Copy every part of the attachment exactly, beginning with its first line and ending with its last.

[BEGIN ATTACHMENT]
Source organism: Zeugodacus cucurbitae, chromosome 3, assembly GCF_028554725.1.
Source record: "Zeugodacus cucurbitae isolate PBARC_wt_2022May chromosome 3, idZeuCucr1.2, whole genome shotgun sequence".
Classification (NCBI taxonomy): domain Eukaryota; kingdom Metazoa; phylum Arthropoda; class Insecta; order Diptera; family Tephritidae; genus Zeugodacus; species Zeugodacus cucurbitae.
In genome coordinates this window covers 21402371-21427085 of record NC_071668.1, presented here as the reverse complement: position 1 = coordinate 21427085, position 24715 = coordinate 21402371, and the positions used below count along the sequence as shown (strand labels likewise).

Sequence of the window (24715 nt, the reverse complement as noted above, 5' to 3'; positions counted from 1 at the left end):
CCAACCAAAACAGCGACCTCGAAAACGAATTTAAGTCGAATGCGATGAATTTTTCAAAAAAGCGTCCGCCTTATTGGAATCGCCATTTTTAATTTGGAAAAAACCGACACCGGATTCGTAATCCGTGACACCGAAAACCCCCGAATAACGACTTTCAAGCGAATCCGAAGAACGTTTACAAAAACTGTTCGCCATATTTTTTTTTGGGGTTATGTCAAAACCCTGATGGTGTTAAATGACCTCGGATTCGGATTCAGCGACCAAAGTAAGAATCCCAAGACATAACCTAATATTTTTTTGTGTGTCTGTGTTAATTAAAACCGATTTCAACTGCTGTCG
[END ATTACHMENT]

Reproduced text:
Source organism: Zeugodacus cucurbitae, chromosome 3, assembly GCF_028554725.1.
Source record: "Zeugodacus cucurbitae isolate PBARC_wt_2022May chromosome 3, idZeuCucr1.2, whole genome shotgun sequence".
Classification (NCBI taxonomy): domain Eukaryota; kingdom Metazoa; phylum Arthropoda; class Insecta; order Diptera; family Tephritidae; genus Zeugodacus; species Zeugodacus cucurbitae.
In genome coordinates this window covers 21402371-21427085 of record NC_071668.1, presented here as the reverse complement: position 1 = coordinate 21427085, position 24715 = coordinate 21402371, and the positions used below count along the sequence as shown (strand labels likewise).

Sequence of the window (24715 nt, the reverse complement as noted above, 5' to 3'; positions counted from 1 at the left end):
CCAACCAAAACAGCGACCTCGAAAACGAATTTAAGTCGAATGCGATGAATTTTTCAAAAAAGCGTCCGCCTTATTGGAATCGCCATTTTTAATTTGGAAAAAACCGACACCGGATTCGTAATCCGTGACACCGAAAACCCCCGAATAACGACTTTCAAGCGAATCCGAAGAACGTTTACAAAAACTGTTCGCCATATTTTTTTTTGGGGTTATGTCAAAACCCTGATGGTGTTAAATGACCTCGGATTCGGATTCAGCGACCAAAGTAAGAATCCCAAGACATAACCTAATATTTTTTTGTGTGTCTGTGTTAATTAAAACCGATTTCAACTGCTGTCG